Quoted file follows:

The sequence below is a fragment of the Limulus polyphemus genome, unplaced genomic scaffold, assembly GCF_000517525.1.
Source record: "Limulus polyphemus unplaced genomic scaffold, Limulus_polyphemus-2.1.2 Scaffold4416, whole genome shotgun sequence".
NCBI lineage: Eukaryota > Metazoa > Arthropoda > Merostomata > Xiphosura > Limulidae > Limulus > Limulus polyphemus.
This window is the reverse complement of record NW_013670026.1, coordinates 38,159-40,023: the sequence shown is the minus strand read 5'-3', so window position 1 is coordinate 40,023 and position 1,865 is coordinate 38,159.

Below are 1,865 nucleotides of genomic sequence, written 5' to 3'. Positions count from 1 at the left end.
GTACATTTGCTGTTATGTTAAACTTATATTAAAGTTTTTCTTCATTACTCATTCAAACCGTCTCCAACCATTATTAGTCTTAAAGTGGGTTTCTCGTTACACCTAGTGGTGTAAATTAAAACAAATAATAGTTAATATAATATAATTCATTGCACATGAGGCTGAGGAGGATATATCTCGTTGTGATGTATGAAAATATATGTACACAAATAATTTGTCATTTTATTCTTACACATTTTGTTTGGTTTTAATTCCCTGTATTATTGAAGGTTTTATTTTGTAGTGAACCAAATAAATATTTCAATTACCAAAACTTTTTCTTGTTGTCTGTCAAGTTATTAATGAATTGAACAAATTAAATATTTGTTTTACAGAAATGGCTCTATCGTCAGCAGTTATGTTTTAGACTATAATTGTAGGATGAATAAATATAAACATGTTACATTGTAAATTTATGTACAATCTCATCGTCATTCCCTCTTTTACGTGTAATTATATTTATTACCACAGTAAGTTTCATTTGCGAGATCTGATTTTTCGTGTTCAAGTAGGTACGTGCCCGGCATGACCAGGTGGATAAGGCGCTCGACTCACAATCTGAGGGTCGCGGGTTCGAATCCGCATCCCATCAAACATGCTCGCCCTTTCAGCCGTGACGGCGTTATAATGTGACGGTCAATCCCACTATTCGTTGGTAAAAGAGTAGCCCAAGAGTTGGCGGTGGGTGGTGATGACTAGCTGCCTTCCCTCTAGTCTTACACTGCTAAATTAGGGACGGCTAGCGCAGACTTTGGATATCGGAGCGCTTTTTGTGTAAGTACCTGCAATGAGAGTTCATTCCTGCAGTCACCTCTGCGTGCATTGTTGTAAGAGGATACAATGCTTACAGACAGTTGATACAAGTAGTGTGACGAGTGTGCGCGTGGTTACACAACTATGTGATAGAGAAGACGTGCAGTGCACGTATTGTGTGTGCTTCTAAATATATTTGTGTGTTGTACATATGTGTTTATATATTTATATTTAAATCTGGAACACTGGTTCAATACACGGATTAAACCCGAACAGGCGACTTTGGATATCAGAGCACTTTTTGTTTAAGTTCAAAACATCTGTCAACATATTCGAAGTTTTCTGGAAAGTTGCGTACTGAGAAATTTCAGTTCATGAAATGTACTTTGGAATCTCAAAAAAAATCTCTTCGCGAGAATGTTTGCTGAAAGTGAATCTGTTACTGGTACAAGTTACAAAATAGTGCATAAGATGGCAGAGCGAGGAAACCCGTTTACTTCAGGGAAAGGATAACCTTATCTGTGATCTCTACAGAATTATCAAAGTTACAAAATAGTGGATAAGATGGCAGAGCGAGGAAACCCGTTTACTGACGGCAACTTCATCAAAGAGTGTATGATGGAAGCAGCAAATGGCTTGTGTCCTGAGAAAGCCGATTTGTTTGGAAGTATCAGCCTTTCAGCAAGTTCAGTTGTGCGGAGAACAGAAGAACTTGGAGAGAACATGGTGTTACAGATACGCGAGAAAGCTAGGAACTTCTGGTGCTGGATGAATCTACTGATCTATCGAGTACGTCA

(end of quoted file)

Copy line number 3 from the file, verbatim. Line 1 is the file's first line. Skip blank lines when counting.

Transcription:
NCBI lineage: Eukaryota > Metazoa > Arthropoda > Merostomata > Xiphosura > Limulidae > Limulus > Limulus polyphemus.